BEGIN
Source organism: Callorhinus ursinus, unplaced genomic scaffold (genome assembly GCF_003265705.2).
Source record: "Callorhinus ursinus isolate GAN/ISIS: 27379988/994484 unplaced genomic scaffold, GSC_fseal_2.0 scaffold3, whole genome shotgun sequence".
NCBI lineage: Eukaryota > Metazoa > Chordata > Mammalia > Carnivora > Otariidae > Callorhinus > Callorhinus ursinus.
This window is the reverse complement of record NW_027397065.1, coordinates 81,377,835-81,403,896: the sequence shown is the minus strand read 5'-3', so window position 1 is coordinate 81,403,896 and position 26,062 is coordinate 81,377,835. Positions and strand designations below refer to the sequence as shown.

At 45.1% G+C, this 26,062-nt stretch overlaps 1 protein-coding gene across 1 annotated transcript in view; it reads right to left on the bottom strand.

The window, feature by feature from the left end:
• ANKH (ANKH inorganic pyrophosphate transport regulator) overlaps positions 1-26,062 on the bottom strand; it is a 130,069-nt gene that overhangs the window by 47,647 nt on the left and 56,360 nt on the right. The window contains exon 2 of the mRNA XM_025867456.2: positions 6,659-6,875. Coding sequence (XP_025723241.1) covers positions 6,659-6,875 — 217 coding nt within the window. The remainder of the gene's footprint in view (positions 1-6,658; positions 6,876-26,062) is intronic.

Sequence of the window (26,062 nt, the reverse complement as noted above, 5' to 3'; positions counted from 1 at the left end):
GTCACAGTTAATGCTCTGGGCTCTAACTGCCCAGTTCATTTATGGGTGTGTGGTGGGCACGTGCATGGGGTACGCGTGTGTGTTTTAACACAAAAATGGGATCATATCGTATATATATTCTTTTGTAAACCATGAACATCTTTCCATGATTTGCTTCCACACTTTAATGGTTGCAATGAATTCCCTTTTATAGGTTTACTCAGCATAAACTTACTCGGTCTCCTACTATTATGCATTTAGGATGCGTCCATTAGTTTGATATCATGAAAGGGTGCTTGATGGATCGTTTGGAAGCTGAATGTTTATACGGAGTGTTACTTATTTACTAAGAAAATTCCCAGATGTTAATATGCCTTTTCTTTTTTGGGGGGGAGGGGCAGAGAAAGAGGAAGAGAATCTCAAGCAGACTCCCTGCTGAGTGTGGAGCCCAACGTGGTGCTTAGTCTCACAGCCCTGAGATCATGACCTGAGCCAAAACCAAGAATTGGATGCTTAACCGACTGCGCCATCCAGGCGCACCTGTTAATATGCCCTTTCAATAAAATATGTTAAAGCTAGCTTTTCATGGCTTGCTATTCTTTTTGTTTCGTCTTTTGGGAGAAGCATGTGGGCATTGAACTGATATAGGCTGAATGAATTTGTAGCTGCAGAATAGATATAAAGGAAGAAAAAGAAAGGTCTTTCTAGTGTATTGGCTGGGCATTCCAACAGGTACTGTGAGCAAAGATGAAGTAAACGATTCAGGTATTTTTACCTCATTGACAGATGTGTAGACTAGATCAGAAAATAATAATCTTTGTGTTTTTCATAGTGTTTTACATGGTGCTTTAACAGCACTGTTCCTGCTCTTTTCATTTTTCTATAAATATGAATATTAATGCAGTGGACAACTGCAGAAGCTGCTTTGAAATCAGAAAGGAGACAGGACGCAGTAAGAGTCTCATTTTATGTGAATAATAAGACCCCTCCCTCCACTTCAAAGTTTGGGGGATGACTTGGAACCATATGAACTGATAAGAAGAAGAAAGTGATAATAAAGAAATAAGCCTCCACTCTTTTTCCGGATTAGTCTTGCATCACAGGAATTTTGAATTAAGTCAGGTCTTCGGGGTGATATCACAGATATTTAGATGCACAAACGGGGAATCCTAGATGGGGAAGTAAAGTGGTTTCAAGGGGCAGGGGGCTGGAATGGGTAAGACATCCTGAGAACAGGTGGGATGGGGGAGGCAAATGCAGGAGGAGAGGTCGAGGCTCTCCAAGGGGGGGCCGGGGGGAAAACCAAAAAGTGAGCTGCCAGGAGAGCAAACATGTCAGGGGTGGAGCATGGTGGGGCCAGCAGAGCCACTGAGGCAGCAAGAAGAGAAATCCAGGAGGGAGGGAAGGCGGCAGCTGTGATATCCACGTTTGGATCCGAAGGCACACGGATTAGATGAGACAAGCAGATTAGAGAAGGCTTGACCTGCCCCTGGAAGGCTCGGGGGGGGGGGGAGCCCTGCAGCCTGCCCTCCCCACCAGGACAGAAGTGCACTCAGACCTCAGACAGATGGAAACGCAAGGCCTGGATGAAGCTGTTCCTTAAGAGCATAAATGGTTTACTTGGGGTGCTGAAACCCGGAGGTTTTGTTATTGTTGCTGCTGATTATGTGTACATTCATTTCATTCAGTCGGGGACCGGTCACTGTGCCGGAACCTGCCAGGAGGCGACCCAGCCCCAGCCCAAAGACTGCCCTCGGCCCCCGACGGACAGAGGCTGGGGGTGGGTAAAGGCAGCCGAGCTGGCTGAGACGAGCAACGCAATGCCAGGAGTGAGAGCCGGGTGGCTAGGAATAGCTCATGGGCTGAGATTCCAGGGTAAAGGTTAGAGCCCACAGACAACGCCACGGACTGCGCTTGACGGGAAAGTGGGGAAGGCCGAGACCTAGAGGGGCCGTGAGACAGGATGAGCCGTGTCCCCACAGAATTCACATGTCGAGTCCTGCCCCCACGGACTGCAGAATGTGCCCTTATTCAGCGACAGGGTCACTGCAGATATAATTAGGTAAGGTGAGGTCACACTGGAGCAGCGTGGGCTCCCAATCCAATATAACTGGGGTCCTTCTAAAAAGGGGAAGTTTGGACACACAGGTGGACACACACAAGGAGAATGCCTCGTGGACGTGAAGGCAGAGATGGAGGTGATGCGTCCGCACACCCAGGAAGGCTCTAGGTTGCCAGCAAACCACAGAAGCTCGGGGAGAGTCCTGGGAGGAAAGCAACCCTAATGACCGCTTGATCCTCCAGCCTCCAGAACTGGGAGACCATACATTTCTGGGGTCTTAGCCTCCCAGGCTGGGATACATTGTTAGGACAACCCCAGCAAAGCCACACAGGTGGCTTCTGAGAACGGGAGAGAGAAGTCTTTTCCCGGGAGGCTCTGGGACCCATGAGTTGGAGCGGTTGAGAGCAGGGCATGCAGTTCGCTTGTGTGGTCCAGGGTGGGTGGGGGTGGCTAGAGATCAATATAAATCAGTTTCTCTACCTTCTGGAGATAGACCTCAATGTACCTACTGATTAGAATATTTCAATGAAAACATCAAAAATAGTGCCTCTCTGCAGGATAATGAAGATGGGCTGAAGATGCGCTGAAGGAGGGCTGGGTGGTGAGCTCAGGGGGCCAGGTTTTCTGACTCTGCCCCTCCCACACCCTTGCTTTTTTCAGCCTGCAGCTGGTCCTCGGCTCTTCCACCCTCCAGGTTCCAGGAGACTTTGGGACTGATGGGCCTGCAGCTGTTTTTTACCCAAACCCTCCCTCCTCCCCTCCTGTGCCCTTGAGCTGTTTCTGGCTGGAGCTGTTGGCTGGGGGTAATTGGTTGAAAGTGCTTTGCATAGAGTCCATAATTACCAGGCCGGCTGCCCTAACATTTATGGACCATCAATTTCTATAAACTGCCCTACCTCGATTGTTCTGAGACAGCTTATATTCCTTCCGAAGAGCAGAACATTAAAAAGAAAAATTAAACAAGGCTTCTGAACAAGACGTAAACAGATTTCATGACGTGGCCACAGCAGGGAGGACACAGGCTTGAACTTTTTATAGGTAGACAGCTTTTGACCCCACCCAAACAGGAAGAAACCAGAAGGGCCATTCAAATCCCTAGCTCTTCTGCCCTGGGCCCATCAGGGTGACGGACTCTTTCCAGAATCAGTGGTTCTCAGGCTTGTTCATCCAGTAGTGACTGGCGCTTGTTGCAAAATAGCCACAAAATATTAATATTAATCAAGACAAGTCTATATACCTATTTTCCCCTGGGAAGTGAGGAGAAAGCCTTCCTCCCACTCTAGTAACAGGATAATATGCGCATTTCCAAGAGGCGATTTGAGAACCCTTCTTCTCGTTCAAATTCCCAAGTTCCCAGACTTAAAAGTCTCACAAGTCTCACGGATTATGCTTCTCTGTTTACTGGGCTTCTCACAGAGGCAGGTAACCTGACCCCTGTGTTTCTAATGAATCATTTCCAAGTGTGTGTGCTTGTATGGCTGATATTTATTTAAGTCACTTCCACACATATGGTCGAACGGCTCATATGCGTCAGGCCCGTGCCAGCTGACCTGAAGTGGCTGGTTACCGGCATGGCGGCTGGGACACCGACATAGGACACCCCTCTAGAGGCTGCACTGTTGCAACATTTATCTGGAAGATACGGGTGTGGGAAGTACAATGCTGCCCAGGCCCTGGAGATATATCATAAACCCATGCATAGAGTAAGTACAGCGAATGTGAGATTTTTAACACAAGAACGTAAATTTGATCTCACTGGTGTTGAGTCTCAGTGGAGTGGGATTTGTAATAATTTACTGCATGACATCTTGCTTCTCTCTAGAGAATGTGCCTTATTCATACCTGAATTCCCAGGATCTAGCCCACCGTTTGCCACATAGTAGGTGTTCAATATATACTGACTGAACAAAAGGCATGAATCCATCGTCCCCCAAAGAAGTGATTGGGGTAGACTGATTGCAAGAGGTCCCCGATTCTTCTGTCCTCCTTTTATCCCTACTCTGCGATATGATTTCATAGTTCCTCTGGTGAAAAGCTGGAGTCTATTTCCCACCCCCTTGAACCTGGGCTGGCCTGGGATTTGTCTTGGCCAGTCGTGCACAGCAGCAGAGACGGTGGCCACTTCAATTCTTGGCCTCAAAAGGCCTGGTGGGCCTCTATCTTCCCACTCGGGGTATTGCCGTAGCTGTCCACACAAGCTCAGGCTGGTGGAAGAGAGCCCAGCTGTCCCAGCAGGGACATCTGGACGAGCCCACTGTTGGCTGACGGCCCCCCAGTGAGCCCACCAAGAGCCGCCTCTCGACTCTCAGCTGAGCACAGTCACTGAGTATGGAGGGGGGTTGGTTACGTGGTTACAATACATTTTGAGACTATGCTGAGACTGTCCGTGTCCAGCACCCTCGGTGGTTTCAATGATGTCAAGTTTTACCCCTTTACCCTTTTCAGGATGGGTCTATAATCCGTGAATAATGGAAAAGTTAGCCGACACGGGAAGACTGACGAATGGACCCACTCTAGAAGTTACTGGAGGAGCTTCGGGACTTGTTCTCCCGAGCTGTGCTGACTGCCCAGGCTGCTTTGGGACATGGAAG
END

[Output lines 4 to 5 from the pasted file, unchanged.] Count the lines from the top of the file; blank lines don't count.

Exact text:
This window is the reverse complement of record NW_027397065.1, coordinates 81,377,835-81,403,896: the sequence shown is the minus strand read 5'-3', so window position 1 is coordinate 81,403,896 and position 26,062 is coordinate 81,377,835. Positions and strand designations below refer to the sequence as shown.

At 45.1% G+C, this 26,062-nt stretch overlaps 1 protein-coding gene across 1 annotated transcript in view; it reads right to left on the bottom strand.